The First Years
I lay very much alone, staring up into the darkness about me. It was overwhelming, the lonesome black coldly ignoring my hot, bubbling emotions, a wallowing of self-pity. No one could understand. No one knew my contradictory pain. Except for one. I looked up, the tears streaming down my young cheeks and realized for the first time the agony Christ felt at leaving His Father’s home to come to a far country, to do His Father’s perfect will, to suffer for His very obedience.
It was a moment of epiphany. I was perhaps alone in the world. A slightly naïve, occasionally criticized, 18 year old, about to embark on a lifetime of decisions completely foreign to her peers. No one else in that conference hall had heard the call. No one else was getting married, leaving home, and flying far away at this age. Yes, I was the only one. But alone? Hardly. There was one; He knew all about and beyond it. He knew exactly what it was to leave the splendors of glory, the home of His loving Father, to descend into the very best the world could offer the Son of God-a dirty, rugged manger.
That night before our wedding was a culmination of several years’ worth of heart work. Saying yes to David implied not only marriage, but also life on the mission field. Long before, I had known this was where God was leading me. Still, there had been doubts. There had been questions and concerns. Yet superimposed, above them all, I kept seeing those nail pierced hands, stretched out towards my soul, and simply could not turn away. The world and complacent Christianity called. The sufferings of a lifetime ahead threatened. Mesmerized, I walked on. There could be no turning back. The crucified Christ had called and I would follow.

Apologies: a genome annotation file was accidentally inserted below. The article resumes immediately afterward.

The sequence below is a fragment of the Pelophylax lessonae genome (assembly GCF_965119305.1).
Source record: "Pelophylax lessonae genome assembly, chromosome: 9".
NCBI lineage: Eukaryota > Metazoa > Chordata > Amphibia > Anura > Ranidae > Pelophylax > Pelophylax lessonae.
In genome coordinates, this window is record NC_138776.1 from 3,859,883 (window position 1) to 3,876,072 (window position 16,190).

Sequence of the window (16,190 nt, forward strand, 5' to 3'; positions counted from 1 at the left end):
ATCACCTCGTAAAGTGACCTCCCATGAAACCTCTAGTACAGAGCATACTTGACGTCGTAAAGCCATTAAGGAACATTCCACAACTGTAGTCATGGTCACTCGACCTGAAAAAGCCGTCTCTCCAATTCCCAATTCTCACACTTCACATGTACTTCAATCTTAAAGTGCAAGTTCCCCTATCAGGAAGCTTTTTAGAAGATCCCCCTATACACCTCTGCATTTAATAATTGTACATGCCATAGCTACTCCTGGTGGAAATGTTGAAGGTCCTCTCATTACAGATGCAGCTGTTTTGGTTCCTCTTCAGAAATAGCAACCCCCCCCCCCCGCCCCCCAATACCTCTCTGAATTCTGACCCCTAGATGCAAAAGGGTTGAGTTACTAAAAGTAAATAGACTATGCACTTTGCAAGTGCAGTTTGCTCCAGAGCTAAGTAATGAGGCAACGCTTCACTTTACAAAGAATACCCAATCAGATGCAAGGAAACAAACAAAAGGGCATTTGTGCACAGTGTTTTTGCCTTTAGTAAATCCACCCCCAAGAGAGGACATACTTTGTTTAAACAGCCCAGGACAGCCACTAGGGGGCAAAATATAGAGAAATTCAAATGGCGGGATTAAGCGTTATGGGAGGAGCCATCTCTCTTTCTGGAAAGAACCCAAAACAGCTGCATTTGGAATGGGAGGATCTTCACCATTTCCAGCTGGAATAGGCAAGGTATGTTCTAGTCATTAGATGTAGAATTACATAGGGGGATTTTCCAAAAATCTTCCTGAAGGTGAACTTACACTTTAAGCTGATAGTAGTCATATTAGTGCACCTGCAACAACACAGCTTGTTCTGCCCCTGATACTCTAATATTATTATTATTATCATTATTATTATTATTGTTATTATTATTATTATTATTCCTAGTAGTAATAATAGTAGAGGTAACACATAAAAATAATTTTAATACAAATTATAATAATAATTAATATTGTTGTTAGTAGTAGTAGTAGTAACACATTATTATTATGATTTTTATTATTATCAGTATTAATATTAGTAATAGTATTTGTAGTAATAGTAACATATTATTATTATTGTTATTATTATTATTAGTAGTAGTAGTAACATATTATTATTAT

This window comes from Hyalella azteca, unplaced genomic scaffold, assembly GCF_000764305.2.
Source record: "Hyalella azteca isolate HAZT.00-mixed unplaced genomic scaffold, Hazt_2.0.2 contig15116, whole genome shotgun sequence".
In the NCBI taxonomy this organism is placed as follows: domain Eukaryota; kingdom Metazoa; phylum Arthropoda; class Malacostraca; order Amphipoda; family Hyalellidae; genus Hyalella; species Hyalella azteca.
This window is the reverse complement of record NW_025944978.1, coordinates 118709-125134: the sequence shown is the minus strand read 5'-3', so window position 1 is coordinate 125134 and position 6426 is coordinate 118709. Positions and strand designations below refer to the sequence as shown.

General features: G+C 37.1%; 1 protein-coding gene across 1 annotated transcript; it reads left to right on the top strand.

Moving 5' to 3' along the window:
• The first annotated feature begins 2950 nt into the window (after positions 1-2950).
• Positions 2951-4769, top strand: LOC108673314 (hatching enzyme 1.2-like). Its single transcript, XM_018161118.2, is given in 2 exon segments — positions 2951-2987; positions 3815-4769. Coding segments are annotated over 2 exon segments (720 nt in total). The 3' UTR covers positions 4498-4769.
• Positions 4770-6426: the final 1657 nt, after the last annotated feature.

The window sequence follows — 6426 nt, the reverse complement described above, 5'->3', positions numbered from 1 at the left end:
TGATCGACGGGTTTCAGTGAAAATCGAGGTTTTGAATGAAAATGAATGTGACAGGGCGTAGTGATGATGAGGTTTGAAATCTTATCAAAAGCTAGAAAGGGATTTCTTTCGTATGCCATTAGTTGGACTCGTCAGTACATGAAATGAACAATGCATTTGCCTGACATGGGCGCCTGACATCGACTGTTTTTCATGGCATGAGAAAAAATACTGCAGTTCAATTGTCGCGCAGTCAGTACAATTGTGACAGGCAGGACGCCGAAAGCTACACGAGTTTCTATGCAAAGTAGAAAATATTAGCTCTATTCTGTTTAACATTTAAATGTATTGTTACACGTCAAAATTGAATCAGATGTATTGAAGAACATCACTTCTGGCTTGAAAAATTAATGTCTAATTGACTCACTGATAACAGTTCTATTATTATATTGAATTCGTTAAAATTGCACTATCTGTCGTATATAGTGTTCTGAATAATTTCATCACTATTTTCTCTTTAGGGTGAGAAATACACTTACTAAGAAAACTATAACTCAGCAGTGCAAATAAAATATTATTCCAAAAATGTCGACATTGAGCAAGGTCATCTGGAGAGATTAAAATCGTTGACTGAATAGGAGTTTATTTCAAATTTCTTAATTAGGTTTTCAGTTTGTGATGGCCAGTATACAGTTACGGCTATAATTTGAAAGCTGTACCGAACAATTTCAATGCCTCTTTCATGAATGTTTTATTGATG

We were married and about a week later flew down, arriving to the tiny airport on the island of Carmen on the 19thof August, 2009.
That night I unpacked my suitcase, hanging my things on the opposite side of David´s already occupied closet (he had been living in that home for almost two years). I remember taking a step back, looking at all my summery, girly, teenager dresses gracing the left side, swaying against harsh, pink, concrete walls, the sweat dripping incessantly down my back, all those khakis and buttoned shirts on the right….then collapsing on the bed and weeping. It was not that I was unhappy to be there or regretted any decisions made. It was simply the finality of it all; the seal on what was my new reality. I was here and this was it. No amount of glowing missionary stories could have prepared me for the change.
I had read all the books, I had heard all the reports, I had visited several times, had been prepared as much as possible. But all those things simply cannot replace nor adequately prepare anyone for what it is to truly leave all that you know, most of what you love, to arrive to a 115 degree concrete square and be able to say, “I’m home.”
Perhaps it was for the best that I was only 18. I had nothing to give up, nothing much to leave behind. As hard as the first bit was at times, a young heart and mind is malleable. There were no years of habit or experience that governed my outlook, nothing to inhibit openness to understanding the new world around me. Some traces of the sponginess of infancy still lurked in the corners of my newly minted adult brain.